Nothing speaks of happiness and compassion better than doing things for others. In fact, I’d be surprised to find a better way of collecting smiles. Of course you know that World Smile Day is celebrated on the first Friday of October every year, thanks to the creator of the smiley, Harvey Ball. What a lovely symbol of kindness and affection, eh!
As we celebrate the ten-day Dussera festival, also known as Navratri, the city is full of joyous events marked by cultural programs, delicious food, new clothes and loads of shopping. And during this festival, we are also celebrating Daan Utsav, or the Joy of Giving Week from October 2-8.
I did not write this post in time for World Smile Day, as I was outside, busy collecting smiles.
There used to be a time when our family planned weeks ahead, made budgets for the shopping and outings to enjoy during the 10-day festival. We arranged dolls, made a special food offering every day of the festival and invited people over. Return gifts for visiting were the done thing. We dressed in our best finery, visited temples for special poojas and prayers.
Over the years though, thanks to my Mother’s generous heart, we tweaked the way we celebrated festivals. We started giving to welfare homes around our area. Old tradition gave way to the new tradition of giving and making lives better.
Today, I am happy to say that over the past few years, festivals are purely a “giving” affair at our place. Be it birthdays, anniversaries, special celebrations or festivals, we donate. We try and make a different by sharing what we are blessed with.
This year, as I am on a major decluttering drive, I am able to make it even better by adding plenty of “kind” to the cash giving.
I am pleased to look back at the “then” and “now”
Then, we bought new clothes.
Now, we give away what we have.
Then, we prepared sweets and savories for distributing among friends and families.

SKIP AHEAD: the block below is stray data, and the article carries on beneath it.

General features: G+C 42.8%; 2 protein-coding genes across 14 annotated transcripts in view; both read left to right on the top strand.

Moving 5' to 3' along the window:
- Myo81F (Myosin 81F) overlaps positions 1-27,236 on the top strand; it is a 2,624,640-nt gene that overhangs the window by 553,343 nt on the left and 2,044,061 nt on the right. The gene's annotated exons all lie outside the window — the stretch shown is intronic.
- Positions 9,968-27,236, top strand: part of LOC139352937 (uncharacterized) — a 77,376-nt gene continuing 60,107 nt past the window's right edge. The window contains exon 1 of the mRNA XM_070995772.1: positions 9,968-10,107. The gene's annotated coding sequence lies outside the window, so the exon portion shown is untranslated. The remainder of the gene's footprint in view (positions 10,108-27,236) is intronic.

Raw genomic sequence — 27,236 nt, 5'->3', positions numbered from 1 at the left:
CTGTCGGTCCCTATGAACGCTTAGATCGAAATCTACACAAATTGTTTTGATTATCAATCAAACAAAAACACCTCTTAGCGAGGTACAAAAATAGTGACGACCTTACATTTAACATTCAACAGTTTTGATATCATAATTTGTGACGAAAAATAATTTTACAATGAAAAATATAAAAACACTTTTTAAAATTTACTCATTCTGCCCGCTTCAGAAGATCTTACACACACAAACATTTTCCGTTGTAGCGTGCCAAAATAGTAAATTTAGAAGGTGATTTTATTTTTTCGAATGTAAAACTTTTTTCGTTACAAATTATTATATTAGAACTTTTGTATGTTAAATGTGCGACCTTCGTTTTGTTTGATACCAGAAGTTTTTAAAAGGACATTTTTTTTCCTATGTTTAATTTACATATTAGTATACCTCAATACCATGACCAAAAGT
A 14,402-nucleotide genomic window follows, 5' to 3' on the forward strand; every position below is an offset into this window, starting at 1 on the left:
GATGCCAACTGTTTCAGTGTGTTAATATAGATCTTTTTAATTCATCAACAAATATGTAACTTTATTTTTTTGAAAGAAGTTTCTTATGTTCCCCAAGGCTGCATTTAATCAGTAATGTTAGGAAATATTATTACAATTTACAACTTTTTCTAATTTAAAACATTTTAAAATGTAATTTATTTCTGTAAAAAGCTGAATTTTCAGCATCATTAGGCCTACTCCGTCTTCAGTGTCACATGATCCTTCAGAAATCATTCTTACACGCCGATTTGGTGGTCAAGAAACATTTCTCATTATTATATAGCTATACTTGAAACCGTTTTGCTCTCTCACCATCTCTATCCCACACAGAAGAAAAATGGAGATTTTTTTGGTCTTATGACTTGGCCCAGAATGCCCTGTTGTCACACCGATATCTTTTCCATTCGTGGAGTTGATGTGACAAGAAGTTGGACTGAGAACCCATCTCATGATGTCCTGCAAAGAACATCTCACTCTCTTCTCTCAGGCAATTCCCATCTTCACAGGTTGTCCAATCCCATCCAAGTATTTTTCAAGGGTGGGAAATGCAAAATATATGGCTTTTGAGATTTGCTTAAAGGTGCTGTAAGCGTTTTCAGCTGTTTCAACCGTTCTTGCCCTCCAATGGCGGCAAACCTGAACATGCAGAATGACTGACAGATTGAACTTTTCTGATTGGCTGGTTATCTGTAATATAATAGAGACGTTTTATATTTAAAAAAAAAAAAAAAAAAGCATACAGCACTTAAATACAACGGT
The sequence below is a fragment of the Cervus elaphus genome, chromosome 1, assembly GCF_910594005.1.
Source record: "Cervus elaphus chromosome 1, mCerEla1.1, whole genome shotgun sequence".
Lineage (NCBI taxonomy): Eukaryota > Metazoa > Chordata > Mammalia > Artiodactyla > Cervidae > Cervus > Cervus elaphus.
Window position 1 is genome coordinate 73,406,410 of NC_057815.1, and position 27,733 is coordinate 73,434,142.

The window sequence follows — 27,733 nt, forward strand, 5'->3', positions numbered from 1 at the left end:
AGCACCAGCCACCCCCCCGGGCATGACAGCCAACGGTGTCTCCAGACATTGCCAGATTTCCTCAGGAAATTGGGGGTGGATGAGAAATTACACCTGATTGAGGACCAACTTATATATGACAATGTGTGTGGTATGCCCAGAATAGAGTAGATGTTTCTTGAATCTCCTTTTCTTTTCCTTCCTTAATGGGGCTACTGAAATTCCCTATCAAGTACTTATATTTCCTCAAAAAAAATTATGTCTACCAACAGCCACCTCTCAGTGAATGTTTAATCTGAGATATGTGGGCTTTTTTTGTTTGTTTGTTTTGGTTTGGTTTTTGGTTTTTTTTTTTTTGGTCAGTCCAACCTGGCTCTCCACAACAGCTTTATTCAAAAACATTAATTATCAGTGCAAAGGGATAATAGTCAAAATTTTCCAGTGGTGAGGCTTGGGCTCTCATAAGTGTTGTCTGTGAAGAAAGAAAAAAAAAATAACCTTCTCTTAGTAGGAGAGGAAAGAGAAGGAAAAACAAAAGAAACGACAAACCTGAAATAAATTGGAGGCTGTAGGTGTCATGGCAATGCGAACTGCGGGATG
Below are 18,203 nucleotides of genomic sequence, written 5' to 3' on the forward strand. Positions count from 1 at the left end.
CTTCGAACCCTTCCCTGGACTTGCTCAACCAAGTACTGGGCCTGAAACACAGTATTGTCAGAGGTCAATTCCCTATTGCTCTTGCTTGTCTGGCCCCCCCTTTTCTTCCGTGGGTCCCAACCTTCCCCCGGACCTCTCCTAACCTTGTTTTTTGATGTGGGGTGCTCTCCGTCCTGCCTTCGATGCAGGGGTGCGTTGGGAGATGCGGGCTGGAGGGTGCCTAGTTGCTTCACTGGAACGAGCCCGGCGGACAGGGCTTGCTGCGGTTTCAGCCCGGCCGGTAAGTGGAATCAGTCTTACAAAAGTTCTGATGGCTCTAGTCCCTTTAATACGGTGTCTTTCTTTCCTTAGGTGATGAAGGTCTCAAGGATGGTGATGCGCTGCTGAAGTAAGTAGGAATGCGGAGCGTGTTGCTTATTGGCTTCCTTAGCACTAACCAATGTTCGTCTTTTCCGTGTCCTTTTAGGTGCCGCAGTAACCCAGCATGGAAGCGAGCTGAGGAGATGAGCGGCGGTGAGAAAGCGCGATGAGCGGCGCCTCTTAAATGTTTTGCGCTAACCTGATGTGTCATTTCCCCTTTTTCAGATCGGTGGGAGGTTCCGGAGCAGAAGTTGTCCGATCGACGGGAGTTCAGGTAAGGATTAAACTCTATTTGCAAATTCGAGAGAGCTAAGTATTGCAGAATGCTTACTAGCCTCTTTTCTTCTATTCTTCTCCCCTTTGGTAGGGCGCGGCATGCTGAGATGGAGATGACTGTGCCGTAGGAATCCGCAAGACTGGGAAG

Now, we sponsor meals at welfare homes.
Then, we planned a major special purchase from our wishlist at home.
Now, we sponsor a child’s education or medical costs.
Then, we visited temples.
Now, we spend time with the elderly and children in welfare homes.
Then, we planned holidays during the 10-day vacation.
Now, we save the money and donate it to a cause.
Then, we made a budget for our expenses.
Now, we make a budget for “giving”
Then, we referred to the color of the day for each day of Dussera so we could wear it.
Now, we gather things of that color to give away or gift.
The transition is easy.
This year, I am giving away clothes, toys, linen, kitchen containers, books and a load of other things.
And that’s how we’re celebrating festivals.
I am proud that my son reminds me to sponsor a meal at our local welfare home on his birthday, which is next month, and also checks to confirm that we did the same for our birthdays.
Life is definitely better when we share what we have.
Life is great when we give and collect smiles.
And of course, I have smiles to go before I sleep!
How are you celebrating festivals?
#DaanUtsav (earlier called the Joy of Giving Week) is India’s ‘festival of giving’. Launched in 2009, the festival is celebrated every year – commencing on Gandhi Jayanti – from October 2 to 8. From auto rickshaw drivers to CEOs, school children to celebrities, homemakers to opinion leaders and media personnel, millions of people from all walks of life come together during this week to give their time, money, resources, or skills back to society.
They do this by creating or participating in events of their choice. A giving event could be as simple as a family taking out their maid’s children for an ice-cream party, or as large as a ‘Gift Compassion’. The latter is an event that has over 10,000 schoolchildren every year across India making and exchanging gifts with their peers from different socio-economic backgrounds.